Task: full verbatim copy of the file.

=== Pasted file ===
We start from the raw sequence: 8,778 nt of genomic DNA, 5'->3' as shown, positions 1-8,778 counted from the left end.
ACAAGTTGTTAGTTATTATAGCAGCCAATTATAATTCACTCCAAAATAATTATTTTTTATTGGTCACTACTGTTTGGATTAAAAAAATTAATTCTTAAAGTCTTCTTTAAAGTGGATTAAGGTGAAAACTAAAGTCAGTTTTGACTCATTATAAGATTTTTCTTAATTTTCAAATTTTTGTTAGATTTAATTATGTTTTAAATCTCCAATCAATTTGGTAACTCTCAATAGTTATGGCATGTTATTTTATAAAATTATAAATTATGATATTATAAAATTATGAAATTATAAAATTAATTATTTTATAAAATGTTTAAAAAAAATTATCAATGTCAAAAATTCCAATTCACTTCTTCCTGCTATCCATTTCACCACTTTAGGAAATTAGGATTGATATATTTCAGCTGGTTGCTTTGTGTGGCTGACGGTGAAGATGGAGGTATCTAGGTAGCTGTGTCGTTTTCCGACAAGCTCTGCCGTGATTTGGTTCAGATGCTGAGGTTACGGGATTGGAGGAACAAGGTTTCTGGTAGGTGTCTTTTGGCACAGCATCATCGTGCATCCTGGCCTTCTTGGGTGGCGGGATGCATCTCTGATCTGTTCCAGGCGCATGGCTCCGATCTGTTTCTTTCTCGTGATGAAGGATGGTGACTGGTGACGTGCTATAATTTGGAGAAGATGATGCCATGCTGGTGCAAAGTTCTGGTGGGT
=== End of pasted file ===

We start from the raw sequence: 8,778 nt of genomic DNA, 5'->3' as shown, positions 1-8,778 counted from the left end.
ACAAGTTGTTAGTTATTATAGCAGCCAATTATAATTCACTCCAAAATAATTATTTTTTATTGGTCACTACTGTTTGGATTAAAAAAATTAATTCTTAAAGTCTTCTTTAAAGTGGATTAAGGTGAAAACTAAAGTCAGTTTTGACTCATTATAAGATTTTTCTTAATTTTCAAATTTTTGTTAGATTTAATTATGTTTTAAATCTCCAATCAATTTGGTAACTCTCAATAGTTATGGCATGTTATTTTATAAAATTATAAATTATGATATTATAAAATTATGAAATTATAAAATTAATTATTTTATAAAATGTTTAAAAAAAATTATCAATGTCAAAAATTCCAATTCACTTCTTCCTGCTATCCATTTCACCACTTTAGGAAATTAGGATTGATATATTTCAGCTGGTTGCTTTGTGTGGCTGACGGTGAAGATGGAGGTATCTAGGTAGCTGTGTCGTTTTCCGACAAGCTCTGCCGTGATTTGGTTCAGATGCTGAGGTTACGGGATTGGAGGAACAAGGTTTCTGGTAGGTGTCTTTTGGCACAGCATCATCGTGCATCCTGGCCTTCTTGGGTGGCGGGATGCATCTCTGATCTGTTCCAGGCGCATGGCTCCGATCTGTTTCTTTCTCGTGATGAAGGATGGTGACTGGTGACGTGCTATAATTTGGAGAAGATGATGCCATGCTGGTGCAAAGTTCTGGTGGGT